7 Simple-to-Grow Vegetables to Plant in Your Garden this Spring
Maybe you just moved into your new home and want to plant some vegetables in your new garden or you’re looking to grow some of your own food this year. Either way, it is helpful to know a few vegetables you can plant that are simple to grow if you’re new to vegetable gardening. We created a list of 7 vegetables that we think are a good variety of simple-to-grow vegetables.
Not only is asparagus easy to grow and maintain but it’s a perennial as well, meaning once you plant asparagus it will come back each year. Select an area in your garden to plant your asparagus that will receive at least 8 hours of full sun each day. We recommend growing your asparagus from crowns. It is far easier than growing from seed and will also lead to an earlier harvest. Asparagus crowns are essentially the roots of 1-2 year old asparagus plants.
To plant asparagus, dig a 6 inch deep and 8 inch wide trench in your soil. Then place the crowns at the bottom of the trench, water, and cover with 2 inches of soil. Place crowns 18 inches apart. As the asparagus grows, you’ll want to add a few inches of soil, slowly filling in the trench. Even though delicate asparagus spears will grow this year, you’ll want to wait until next year to start harvesting your asparagus.
We recommend sowing carrot seeds directly in your garden rather than purchasing plants and transplanting them because carrots do not like when their roots are disturbed. Sow your carrot seeds ¼ inch deep and 2-3 inches apart. Carrots like to grow in full sun, but will tolerate partial shade. Carrots may take 2-3 weeks to show visible signs of growth.
Carrots can take 2-4 months to mature. Harvest your carrots whenever desired size is reached.
Spinach prefers to be grown in full sun, but will still grow in partial shade. We recommend purchasing spinach plants that are ready to be planted. Space plants 12 inches apart in your garden.
Spinach can be harvested starting with the outermost leaves once they are large enough to eat. Spinach plants will grow tall and bloom (bolting) when the days get hot in the summer - spinach prefers 35-75 degree temperatures. Once spinach bolts, it is time to pull out the plant.
4) Swiss Chard
Swiss Chard is highly nutritious and is similar to spinach, but more colorful - pink, yellow, orange, red, and white stems. The leaves and stems of Swiss Chard can be eaten cooked or raw. This vegetable can be added to salads, sandwiches, quiches, pizzas, and more.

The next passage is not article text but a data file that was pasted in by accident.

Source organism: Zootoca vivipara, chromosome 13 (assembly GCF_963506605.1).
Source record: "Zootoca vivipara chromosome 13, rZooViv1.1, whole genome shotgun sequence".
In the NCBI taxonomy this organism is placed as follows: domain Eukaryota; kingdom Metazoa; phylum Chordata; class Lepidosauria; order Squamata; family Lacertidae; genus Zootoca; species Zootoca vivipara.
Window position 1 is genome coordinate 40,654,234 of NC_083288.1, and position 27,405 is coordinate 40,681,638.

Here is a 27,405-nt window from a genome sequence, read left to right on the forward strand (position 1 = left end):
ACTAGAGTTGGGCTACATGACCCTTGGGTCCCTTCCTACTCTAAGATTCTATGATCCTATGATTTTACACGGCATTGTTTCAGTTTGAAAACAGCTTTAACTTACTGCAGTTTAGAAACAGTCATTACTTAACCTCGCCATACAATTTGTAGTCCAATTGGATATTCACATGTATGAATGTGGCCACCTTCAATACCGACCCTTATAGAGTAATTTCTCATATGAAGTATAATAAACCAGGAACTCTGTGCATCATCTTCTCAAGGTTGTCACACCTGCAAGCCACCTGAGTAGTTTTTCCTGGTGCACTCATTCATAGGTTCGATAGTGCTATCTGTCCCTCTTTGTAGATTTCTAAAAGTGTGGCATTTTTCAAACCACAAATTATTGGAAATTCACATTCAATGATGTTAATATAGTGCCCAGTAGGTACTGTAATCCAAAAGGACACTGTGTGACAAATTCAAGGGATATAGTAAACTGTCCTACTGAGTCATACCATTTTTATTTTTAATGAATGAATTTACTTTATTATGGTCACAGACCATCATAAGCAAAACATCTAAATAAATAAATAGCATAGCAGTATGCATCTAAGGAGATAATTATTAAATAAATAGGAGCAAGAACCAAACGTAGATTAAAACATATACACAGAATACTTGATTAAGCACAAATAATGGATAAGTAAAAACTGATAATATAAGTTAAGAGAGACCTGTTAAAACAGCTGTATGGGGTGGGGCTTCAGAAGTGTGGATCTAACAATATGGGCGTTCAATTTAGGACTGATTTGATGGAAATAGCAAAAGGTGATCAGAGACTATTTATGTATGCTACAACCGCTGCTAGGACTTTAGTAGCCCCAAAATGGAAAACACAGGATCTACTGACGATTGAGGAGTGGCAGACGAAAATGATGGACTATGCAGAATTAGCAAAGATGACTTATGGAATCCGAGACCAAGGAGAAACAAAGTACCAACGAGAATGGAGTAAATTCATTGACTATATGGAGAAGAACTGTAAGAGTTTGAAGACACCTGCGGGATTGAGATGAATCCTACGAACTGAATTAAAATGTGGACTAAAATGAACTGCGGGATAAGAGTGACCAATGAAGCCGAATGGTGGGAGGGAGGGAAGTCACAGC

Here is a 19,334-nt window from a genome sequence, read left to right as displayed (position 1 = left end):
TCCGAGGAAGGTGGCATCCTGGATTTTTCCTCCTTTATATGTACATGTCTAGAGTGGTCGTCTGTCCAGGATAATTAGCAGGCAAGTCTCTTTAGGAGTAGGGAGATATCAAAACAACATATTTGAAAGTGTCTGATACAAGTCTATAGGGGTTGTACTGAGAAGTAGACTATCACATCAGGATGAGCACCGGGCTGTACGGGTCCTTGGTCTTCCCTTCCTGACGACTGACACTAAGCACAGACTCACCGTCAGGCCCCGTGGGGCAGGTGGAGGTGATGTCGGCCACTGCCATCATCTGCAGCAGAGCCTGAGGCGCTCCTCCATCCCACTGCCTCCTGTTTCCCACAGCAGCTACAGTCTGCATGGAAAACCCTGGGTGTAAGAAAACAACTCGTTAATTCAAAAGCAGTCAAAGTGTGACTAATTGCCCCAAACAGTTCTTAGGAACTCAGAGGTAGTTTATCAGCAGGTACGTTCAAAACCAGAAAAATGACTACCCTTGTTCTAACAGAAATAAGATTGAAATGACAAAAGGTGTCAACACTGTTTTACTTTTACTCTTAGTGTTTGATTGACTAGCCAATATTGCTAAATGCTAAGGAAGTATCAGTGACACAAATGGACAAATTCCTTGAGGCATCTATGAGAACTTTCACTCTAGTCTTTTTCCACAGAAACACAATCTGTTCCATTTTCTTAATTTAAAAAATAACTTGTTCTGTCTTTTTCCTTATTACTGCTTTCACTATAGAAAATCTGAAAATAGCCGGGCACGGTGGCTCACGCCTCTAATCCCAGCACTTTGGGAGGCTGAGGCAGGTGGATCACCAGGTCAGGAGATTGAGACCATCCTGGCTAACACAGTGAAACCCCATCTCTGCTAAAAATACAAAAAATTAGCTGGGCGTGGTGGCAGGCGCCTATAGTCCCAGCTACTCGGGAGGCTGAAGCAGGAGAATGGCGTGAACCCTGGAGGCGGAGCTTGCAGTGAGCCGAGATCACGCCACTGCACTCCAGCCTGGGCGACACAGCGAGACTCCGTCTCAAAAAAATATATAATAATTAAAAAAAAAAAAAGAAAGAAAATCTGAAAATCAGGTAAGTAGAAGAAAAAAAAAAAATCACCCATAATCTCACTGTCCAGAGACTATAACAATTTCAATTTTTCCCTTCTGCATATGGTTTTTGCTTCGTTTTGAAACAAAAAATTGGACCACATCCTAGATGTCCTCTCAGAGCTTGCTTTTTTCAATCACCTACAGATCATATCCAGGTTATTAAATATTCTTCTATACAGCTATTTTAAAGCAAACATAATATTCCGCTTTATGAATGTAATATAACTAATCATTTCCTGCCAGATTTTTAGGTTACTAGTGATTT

Swiss Chard seeds should be planted at 10-day intervals for a month in the spring and should be planted in a spot in your garden that will have full sun. As the Swish Chard grows to maturity, it is best to take a few of the large leaves at a time and let the smaller, younger leaves continue growing. This way you’ll have a continuous supply of Swiss Chard throughout the summer.
Lettuce likes 6-8 hours of direct sun each day. Space seeds 2 inches apart and not deeply because they need light in order to germinate.
Lettuce can be harvested in a variety of ways: as a baby green by picking the young leaves, picking outer leaves from looseleaf or heading varieties as the plant grows, or slicing the entire head off about an inch above the soil. As previously discussed, lettuce will also bolt when it gets too hot outside. Once your plant does this, it will no longer be harvestable.
Garlic is a great vegetable to plant in your garden in the spring that will be ready for a fall harvest. Planting and caring for garlic is extremely simple - separate cloves, space each clove 4-6" apart, plant each clove with the pointed end up and the blunt end down, push each clove 1-2” down into the ground, and water.
When most of the leaves turn brown, then it is time to harvest your garlic - usually in mid-July to early August. Dig the bulbs up and be careful not to bruise them. Then lay the bulbs out to dry for 2 - 3 weeks in a shady spot with good airflow.
We recommend planting onions from sets, which are small onion bulbs. Onions like full sun - the more energy they can soak up from the sun, the larger the bulbs get. Space onion sets 2-6 inches apart. Plant each bulb with the pointed end up. Bury each bulb under less than 1 inch of soil.
When the onion tops are brown, they are ready to be harvested and pulled out of the ground - this usually happens late summer.